WATERVLIET, N.Y. - At Tigon Academy Monday, two amateur MMA fighters were gearing up for a fight coming up in Albany, but they won't be paid and they can't fight on the professional level.
A woman who trains at the academy shared how the sport has helped her and why she believes it should be legal.
"I used to get harassed by a couple people not just men, also women, I wasn't the most popular person growing up," said 21-year-old Aleena Gilani of Latham.
Gilani began her mixed martial arts training after she says she was bullied. Now she is gearing up to compete in the sport and along with other MMA women she believes professional MMA fighting should be legal in New York State.
"Made me a stronger person and I love the competition. It's a good way to keep yourself in shape," said Gilani.
A bill to legalize the sport professionally has passed in the Senate, but some Assembly members like Assemblywoman Ellen Jaffee are hoping the hold up in the Assembly continues. Jaffee says it's a brutal cage fight that promotes violence against women.
"There have been many incidents where the cage fighters have been injured severely," said Jaffee.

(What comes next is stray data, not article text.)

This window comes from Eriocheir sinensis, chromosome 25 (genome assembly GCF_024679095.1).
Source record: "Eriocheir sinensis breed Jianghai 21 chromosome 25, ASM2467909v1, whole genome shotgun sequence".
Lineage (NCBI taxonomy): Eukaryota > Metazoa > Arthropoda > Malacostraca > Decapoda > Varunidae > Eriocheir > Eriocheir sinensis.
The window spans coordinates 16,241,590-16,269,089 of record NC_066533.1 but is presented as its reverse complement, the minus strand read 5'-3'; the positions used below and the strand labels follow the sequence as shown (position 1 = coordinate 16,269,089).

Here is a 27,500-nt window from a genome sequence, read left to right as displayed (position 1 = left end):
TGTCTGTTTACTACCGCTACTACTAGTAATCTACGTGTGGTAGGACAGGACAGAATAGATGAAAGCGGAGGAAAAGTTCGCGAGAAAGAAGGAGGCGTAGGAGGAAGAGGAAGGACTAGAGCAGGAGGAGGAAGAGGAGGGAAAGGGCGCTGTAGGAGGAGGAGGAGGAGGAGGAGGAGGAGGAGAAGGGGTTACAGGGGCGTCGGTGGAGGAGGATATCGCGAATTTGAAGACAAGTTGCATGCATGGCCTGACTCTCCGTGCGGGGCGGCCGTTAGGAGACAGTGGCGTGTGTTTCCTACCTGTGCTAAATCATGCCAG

As Gilani spars and practices her technique she hopes those against the professional fighting would take a closer look.
"You're not just walking into a cage unprepared. You get the training. If your instructor feels you're not strong enough or ready he or she will never put you in that situation," said Gilani.
Gilani says MMA gives her confidence and she hopes to one day compete on a professional level where she grew up. Assemblywoman Jaffee stands strong against it and hopes her fellow members will too.
"It's certainly not something we should say to our youth that this is acceptable and I hope that my colleagues will stand in opposition to this," said Jaffee.
The Assembly will hold a conference on the issue in three weeks according to Assembly Speaker Sheldon Silver.